It was a crushing moment for the Ottawa Senators, but head coach Guy Boucher just stared, seemingly frozen in thought. Was this grace under pressure or was it just another colourless moment from an increasingly colourless game?
First, let’s look at the facts. The Senators had just completed a 3-goal comeback in the third period against the Vegas Golden Knights on Nov. 8 but had quickly given up another to go down 4-3 with just under half the period left to go. Regardless of the sudden setback, the hometown Ottawa crowd was getting louder and the Senators best players, most notably young phenom Thomas Chabot, were coming on in waves. It was only a matter of time before the building was set to erupt again.
What happened instead was another Vegas goal that looked to most rational viewers like clear goaltender interference, with Pierre-Edouard Bellemare, the goal scorer, actually lying on top of Craig Anderson as the puck crossed the line. Even Bellemare believed it would be called back as he skated to his bench and shook his head, knowing he’d never get away with that one. The Ottawa bench looked unconcerned.
To the disbelief of many, the NHL head office cleared the play and Vegas suddenly had a stranglehold on the game. Anderson, rightly, was furious. He berated the zebras non-stop for minutes, even while the play was going on around him. Clearly rattled, he shoved a Vegas player out of his crease on the next play, and lost his balance doing so, looking like he might go into total meltdown mode at any moment. The fans, as upset as they were, loved the display by the normally even-tempered puck-stopper.
There was no such display of emotion from Boucher on the Senators bench. Sure, his eyes bulged a little, and he gamely tried to stare down the official, but fans waiting for a response had to resort to Twitter to vent their spleens. They couldn’t even get a beer at that time in the game. Those taps were as tight as Boucher’s lips. Once the coach decided to say something, it was to routinely call out his next forward line.
Now I’m not here to glorify and spin exaggerated yarns about the famously mercurial coaches I watched growing up… okay, maybe I am.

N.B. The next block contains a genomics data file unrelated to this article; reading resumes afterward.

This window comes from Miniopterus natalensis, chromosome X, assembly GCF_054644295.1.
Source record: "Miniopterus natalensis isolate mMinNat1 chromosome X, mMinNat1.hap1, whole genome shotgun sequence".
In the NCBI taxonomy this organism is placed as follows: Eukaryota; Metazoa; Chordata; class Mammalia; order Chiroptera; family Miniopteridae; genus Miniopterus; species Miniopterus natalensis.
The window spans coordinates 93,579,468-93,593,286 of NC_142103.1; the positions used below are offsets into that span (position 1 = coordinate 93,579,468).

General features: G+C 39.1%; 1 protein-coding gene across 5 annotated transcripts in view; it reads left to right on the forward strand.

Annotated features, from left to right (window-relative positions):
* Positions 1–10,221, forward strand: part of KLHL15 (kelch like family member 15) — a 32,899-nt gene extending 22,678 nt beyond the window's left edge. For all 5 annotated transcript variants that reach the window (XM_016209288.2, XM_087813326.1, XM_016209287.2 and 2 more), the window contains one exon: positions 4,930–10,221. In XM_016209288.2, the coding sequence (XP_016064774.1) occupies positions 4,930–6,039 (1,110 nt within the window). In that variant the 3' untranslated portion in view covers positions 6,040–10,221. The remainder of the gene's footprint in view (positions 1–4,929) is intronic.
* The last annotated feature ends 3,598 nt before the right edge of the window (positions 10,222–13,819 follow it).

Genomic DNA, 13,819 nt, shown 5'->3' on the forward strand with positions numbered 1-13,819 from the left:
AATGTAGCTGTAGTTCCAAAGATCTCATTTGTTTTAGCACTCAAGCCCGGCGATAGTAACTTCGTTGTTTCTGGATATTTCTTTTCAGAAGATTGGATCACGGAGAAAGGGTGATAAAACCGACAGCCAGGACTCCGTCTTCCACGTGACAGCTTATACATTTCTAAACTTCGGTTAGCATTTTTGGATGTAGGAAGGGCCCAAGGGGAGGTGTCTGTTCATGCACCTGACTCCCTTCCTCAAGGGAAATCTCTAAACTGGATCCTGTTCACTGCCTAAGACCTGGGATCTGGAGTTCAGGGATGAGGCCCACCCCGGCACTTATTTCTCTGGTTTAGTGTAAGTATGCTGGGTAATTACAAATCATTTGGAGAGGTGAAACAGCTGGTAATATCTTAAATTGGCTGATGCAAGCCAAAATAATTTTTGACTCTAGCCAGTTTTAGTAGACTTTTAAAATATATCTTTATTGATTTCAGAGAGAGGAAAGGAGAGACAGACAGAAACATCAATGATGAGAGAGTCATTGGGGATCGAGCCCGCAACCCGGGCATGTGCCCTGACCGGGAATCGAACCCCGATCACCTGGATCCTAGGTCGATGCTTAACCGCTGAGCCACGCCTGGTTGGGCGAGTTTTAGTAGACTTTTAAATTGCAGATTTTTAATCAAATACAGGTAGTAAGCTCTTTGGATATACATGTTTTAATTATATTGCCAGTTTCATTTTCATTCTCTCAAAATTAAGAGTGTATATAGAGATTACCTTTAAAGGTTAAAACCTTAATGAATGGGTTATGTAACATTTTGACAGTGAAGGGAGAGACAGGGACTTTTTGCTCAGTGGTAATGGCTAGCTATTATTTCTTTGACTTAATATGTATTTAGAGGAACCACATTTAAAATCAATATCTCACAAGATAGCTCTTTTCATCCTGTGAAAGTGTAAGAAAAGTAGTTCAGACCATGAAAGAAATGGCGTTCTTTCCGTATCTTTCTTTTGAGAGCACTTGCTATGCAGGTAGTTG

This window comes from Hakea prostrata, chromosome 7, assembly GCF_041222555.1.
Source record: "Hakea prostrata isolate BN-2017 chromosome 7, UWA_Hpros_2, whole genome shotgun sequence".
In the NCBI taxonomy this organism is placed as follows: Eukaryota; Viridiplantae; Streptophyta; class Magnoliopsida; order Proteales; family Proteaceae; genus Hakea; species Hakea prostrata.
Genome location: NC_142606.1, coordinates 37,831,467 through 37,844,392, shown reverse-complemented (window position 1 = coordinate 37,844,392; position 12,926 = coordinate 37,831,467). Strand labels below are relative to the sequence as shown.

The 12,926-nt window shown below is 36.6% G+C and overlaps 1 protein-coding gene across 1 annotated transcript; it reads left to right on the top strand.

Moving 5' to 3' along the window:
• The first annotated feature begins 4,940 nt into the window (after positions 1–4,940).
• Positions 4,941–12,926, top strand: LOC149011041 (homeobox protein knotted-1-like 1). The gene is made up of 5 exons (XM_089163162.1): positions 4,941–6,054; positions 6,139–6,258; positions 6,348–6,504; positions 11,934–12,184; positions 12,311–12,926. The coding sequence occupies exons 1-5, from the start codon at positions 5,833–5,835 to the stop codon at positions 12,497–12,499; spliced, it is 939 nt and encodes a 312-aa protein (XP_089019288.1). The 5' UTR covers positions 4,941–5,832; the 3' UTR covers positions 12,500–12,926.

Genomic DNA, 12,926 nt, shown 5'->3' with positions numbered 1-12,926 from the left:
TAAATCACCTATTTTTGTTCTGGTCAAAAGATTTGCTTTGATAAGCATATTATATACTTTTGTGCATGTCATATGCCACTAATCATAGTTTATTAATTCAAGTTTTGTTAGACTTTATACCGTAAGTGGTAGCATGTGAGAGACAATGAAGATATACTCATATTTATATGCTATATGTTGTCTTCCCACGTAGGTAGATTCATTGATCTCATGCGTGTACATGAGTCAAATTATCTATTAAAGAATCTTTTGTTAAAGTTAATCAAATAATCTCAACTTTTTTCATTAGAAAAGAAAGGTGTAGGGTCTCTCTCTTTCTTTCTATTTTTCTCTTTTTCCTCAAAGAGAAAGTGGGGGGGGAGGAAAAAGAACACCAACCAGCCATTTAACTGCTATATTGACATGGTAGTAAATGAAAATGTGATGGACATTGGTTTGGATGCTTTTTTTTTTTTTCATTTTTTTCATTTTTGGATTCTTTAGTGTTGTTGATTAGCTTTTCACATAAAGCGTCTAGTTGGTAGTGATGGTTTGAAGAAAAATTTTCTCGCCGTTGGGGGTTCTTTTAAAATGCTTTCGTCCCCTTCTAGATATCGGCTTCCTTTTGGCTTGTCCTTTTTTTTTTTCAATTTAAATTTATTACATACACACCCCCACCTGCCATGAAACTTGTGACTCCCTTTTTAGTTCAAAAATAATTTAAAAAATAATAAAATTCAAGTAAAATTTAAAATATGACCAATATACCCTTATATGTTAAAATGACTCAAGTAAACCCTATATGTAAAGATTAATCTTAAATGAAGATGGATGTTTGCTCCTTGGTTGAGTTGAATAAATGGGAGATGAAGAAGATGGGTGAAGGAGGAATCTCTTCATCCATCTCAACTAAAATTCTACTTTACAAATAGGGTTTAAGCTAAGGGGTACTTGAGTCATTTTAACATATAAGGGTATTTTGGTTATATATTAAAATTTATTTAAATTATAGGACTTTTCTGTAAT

Boucher should have gone nuclear.
He should have gone full bench-toss like Robbie Ftorek. Waved a white flag on the end of his stick like Roger Neilson. Threw his gum and charged like Pat Burns. Pulled out a mascot’s tongue like Craig MacTavish. Or tried to start a riot post-game like the only coach with fire left in the modern NHL, John Tortorella.
From a purely hockey standpoint, Boucher should be commended for keeping his cool and giving his team the best chance to recover by not taking a bench penalty. Of course, by then all the energy had been sapped out of his players.
From a team building standpoint, Boucher should have broken some furniture and taken the penalty or the game misconduct. I’m guessing the fans would have loved him for it and so would his players. After the week from hell here, with “Ubergate” nearly destroying the trust between coaches and players, it would have been a bit of absurd comedic relief to see Boucher go ballistic. Nothing brings a team together like a good old “schmozzle”, but Boucher was much too in control to let nature take its course.
Just down the bench, Associate Coach Marc Crawford was equally as numb. Most people who have watched Crawford on the bench over the years during his stints in Colorado, Vancouver and L.A. would know that Crawford is an incurable maniac, a boiling mass of rage when something sticks in his craw. He’s mellowed a little over the years, but he’s lost his mind occasionally on the Ottawa bench the past few seasons when he couldn’t help it. Not this night. Boucher has everybody playing polite.
The last Ottawa coach to really entertain in this regard was the late, great Bryan Murray, who was actually known as a professorial kind of coach during his long and varied career. With his distinctive lisp, white hair and glasses, Murray was a gentleman during the 80’s and 90’scompared to his peers like Glen Sather, Jim Schoenfeld, Pierre Pagé and Jacques Demers among others. Yet Murray instinctively knew the right time to blow a gasket, and his players almost universally loved and respected him.
His most hilarious moment came in 2005 when the Senators trounced the Kings 5-1 in Ottawa, and L.A. colour analyst Jim Fox berated Murray on-air for not controlling his players in a brawl filled game. Somehow Murray got wind of Fox’s comments immediately after the game and hunted him down in the hallways, unleashing an all-time verbal assault that is thankfully preserved on YouTube for future generations. Murray was actually able to drop a record 4 F-bombs in 3.2 seconds, something no modern NHL coach outside of Tortorella would even contemplate attempting.
Which brings us back to Boucher. He has a keen analytical mind for a coach, and an intensity that’s unmistakeable when he’s on the bench. Yet fans would love to see him loosen that tie occasionally. There’s a rigidity in his persona that fans have come to accept, but I suspect that underneath all those systems and focus, there’s a stick-tossing, F-bomb throwing old-school coach who can throw a tantrum with the best of them.
The occasional outburst of emotion and irrationality was part of the package we were sold growing up watching this great game. Lately, it feels like we’ve been getting a bum deal.
C’mon Bouch, let ‘em have it.
By Jeremy Milks